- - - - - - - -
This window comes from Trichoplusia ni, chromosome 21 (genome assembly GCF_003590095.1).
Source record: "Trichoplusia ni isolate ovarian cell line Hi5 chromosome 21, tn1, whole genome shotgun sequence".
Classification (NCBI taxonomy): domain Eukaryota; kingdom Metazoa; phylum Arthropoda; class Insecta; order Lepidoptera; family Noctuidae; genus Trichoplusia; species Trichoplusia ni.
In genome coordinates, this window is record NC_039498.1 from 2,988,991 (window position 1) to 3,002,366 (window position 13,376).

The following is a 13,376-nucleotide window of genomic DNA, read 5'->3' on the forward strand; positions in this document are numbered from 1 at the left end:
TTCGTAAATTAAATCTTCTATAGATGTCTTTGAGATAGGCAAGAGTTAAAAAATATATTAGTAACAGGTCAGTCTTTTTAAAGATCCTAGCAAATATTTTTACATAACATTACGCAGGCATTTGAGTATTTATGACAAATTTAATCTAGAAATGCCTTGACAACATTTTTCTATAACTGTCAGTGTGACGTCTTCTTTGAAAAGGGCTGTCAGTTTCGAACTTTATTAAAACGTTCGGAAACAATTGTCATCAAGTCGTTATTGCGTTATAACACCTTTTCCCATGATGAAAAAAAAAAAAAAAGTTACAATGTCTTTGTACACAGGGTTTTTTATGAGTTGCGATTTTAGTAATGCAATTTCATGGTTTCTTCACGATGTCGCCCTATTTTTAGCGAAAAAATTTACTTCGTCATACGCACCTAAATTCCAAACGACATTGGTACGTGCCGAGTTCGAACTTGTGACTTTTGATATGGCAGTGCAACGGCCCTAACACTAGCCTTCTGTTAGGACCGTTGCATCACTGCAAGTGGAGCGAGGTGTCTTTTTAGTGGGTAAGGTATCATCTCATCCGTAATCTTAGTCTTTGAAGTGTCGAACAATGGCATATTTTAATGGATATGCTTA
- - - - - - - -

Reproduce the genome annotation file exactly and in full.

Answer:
This window comes from Trichoplusia ni, chromosome 21 (genome assembly GCF_003590095.1).
Source record: "Trichoplusia ni isolate ovarian cell line Hi5 chromosome 21, tn1, whole genome shotgun sequence".
Classification (NCBI taxonomy): domain Eukaryota; kingdom Metazoa; phylum Arthropoda; class Insecta; order Lepidoptera; family Noctuidae; genus Trichoplusia; species Trichoplusia ni.
In genome coordinates, this window is record NC_039498.1 from 2,988,991 (window position 1) to 3,002,366 (window position 13,376).

The following is a 13,376-nucleotide window of genomic DNA, read 5'->3' on the forward strand; positions in this document are numbered from 1 at the left end:
TTCGTAAATTAAATCTTCTATAGATGTCTTTGAGATAGGCAAGAGTTAAAAAATATATTAGTAACAGGTCAGTCTTTTTAAAGATCCTAGCAAATATTTTTACATAACATTACGCAGGCATTTGAGTATTTATGACAAATTTAATCTAGAAATGCCTTGACAACATTTTTCTATAACTGTCAGTGTGACGTCTTCTTTGAAAAGGGCTGTCAGTTTCGAACTTTATTAAAACGTTCGGAAACAATTGTCATCAAGTCGTTATTGCGTTATAACACCTTTTCCCATGATGAAAAAAAAAAAAAAAGTTACAATGTCTTTGTACACAGGGTTTTTTATGAGTTGCGATTTTAGTAATGCAATTTCATGGTTTCTTCACGATGTCGCCCTATTTTTAGCGAAAAAATTTACTTCGTCATACGCACCTAAATTCCAAACGACATTGGTACGTGCCGAGTTCGAACTTGTGACTTTTGATATGGCAGTGCAACGGCCCTAACACTAGCCTTCTGTTAGGACCGTTGCATCACTGCAAGTGGAGCGAGGTGTCTTTTTAGTGGGTAAGGTATCATCTCATCCGTAATCTTAGTCTTTGAAGTGTCGAACAATGGCATATTTTAATGGATATGCTTA